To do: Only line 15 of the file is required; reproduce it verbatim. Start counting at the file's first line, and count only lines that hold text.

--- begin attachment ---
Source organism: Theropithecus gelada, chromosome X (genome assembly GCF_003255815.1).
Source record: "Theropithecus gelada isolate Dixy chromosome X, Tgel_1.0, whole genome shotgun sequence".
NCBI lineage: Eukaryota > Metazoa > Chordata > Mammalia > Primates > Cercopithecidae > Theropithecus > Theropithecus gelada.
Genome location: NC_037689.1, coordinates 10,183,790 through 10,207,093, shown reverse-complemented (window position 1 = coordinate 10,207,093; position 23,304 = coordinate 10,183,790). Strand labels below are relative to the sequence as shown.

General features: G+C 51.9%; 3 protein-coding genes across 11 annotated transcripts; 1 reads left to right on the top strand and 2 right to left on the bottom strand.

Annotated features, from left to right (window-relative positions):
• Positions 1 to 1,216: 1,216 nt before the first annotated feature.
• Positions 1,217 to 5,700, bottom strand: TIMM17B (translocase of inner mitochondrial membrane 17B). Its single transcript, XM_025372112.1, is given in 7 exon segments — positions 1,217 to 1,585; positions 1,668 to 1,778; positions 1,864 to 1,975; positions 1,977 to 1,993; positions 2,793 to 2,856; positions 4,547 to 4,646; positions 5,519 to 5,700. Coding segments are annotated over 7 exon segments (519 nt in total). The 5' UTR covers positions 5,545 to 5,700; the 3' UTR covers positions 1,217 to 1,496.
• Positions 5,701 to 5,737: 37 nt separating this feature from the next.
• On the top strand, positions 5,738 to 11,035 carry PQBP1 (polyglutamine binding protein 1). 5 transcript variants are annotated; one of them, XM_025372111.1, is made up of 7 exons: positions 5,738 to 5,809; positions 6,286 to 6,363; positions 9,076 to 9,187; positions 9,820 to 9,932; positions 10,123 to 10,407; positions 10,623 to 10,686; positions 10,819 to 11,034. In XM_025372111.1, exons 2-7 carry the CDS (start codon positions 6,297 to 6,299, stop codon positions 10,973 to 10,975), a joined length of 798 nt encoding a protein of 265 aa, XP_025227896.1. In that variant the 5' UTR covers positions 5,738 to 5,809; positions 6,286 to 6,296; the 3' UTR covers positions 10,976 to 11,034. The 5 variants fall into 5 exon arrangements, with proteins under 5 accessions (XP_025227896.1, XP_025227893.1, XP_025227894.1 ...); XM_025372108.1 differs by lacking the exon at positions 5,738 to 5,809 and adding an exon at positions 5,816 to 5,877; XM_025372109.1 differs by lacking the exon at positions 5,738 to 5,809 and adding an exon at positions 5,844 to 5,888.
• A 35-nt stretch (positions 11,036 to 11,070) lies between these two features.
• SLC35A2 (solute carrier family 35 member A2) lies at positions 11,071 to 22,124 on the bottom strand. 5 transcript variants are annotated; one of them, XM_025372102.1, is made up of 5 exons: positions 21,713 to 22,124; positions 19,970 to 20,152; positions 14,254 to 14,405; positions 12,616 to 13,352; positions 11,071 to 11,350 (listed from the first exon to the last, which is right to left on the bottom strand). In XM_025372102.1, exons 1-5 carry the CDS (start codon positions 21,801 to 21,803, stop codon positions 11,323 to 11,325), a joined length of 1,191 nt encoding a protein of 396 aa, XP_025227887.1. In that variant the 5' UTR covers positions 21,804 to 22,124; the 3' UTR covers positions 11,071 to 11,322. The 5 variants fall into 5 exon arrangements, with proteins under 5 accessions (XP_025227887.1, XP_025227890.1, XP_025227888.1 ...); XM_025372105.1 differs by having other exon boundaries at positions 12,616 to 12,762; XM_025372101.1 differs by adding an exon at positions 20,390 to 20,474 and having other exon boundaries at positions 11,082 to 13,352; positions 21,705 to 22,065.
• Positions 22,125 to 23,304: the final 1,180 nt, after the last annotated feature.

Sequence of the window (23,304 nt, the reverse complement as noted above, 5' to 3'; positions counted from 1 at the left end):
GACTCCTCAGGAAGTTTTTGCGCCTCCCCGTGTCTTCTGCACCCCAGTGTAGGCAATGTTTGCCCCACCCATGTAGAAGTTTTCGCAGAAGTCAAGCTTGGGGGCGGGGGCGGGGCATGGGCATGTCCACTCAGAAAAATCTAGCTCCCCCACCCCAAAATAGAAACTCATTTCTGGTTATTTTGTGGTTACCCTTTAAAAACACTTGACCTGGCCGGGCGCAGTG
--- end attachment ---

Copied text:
GACTCCTCAGGAAGTTTTTGCGCCTCCCCGTGTCTTCTGCACCCCAGTGTAGGCAATGTTTGCCCCACCCATGTAGAAGTTTTCGCAGAAGTCAAGCTTGGGGGCGGGGGCGGGGCATGGGCATGTCCACTCAGAAAAATCTAGCTCCCCCACCCCAAAATAGAAACTCATTTCTGGTTATTTTGTGGTTACCCTTTAAAAACACTTGACCTGGCCGGGCGCAGTG